16. Byproducts Of Compton Scatter • Compton scattered electron • Possesses kinetic energy and is capable of ionizing atoms • Finally recombines with an atom that has an electron deficiency • Scattered x-ray photon with lower energy • Continues on its way, but in a different direction • It can interact with other atoms, either by photoelectric or Compton scattering • It may emerge from the patient as scatter • Contributes to radiographer dose • or • Contributes to film fog

  17. Probability Of Compton Scatter Occurring • Increases as the incoming photon energy increases • More probable at kVp ranges of 100 or greater • Results: • Most of the scattered radiation produced during a radiographic procedure • The scatter is isotropic • Sidescatter, backscatter, or small-angle (forward)

  18. Coherent Scatter • Occurs at low energies – below 30 kVp • An incoming photon interacts with an atom • The atom vibrates momentarily • Energy is released in the form of an electromagnetic wave • A combination of these waves form a scatter wave • The photon changes its direction, but no energy is transferred • May result in radiographic film fog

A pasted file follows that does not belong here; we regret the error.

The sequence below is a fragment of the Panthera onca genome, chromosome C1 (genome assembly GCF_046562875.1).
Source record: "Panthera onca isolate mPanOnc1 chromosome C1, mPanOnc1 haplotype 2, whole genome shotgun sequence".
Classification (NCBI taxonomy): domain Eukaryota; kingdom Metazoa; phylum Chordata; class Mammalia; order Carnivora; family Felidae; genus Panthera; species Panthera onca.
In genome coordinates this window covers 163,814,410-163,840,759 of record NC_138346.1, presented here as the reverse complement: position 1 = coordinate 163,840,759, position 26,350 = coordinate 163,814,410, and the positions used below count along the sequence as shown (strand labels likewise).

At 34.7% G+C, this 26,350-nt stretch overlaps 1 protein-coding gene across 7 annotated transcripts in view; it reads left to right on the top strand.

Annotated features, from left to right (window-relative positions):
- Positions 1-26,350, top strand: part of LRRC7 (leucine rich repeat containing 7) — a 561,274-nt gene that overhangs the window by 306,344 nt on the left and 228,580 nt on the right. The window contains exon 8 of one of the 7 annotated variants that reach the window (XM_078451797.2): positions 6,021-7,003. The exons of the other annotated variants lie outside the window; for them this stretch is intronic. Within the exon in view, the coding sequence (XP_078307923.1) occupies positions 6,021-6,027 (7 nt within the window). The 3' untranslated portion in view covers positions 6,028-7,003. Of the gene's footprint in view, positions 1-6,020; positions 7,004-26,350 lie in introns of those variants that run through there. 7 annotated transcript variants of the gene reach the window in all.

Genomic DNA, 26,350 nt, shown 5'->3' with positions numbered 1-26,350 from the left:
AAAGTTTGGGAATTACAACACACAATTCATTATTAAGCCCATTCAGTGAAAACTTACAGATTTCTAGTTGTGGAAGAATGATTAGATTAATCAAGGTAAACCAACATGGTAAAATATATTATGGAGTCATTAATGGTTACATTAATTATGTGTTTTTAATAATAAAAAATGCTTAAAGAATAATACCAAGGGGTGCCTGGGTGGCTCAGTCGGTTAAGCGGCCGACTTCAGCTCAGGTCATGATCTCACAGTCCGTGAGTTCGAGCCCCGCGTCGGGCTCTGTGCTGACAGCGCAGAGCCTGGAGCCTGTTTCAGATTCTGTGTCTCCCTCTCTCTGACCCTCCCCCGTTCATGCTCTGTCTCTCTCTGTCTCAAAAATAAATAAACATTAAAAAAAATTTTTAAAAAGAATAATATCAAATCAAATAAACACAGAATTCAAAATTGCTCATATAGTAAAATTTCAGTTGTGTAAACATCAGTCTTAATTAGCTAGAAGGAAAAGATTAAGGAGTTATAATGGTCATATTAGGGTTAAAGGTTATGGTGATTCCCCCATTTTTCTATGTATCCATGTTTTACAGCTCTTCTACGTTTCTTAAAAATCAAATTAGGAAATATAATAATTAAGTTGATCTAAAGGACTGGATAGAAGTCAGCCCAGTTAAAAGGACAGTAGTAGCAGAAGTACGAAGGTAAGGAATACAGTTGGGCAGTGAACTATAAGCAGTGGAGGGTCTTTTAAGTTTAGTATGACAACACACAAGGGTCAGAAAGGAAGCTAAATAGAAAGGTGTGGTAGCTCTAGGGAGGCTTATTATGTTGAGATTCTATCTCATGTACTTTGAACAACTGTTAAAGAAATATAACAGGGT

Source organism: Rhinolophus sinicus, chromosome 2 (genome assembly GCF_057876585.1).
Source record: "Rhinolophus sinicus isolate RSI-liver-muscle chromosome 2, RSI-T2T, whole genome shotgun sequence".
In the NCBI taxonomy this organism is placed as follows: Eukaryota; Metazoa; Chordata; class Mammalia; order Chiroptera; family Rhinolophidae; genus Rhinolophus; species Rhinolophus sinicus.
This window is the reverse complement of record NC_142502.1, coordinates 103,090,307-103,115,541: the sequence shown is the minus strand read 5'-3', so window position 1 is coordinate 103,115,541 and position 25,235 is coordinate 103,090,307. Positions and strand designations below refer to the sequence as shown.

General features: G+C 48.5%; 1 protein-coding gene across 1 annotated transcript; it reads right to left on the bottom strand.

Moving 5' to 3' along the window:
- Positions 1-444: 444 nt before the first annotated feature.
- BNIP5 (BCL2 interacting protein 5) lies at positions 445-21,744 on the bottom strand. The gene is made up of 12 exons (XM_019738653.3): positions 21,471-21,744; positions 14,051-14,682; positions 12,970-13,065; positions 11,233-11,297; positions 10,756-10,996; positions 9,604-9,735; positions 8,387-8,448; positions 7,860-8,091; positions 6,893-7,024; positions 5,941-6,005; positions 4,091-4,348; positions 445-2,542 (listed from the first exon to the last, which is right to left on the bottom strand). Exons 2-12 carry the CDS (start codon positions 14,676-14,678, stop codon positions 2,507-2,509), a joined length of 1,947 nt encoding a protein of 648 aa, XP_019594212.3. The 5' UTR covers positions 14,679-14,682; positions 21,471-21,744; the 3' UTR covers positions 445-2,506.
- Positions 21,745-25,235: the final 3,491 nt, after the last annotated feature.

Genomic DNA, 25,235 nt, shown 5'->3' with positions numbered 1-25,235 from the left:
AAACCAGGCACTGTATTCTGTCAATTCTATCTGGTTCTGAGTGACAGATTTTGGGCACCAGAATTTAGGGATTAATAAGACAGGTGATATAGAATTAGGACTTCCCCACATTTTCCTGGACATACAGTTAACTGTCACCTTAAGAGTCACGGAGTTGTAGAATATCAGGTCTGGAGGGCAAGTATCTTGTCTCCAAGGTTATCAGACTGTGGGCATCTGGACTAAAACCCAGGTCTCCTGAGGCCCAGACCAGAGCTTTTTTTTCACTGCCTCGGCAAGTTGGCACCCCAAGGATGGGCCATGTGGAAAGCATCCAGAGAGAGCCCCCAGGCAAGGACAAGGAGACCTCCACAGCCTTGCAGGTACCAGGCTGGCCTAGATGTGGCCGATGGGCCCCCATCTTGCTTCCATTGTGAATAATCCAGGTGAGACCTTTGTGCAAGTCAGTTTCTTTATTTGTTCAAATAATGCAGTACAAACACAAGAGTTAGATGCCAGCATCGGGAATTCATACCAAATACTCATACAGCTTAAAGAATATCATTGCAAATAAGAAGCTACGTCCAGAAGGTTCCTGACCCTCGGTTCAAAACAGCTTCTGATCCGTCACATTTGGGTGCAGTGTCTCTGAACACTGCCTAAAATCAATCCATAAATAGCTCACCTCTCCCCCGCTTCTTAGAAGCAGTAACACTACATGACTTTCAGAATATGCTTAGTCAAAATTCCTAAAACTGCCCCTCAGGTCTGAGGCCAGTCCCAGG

19. Pair Production • Does not occur in the diagnostic energy range • Incoming photon must have an energy of at least 1.02 MeV • This process is a conversion of energy into matter and then matter back into energy • Two electrons are produced in this interaction

  20. Pair Production • An incoming photon of 1.02 MeV or greater interacts with the nucleus of an atom • The incoming photon disappears • The transformation of energy results in the formation of two particles • Negatron • Possesses negative charge • Positron • Possesses a positive charge

  21. Pair Production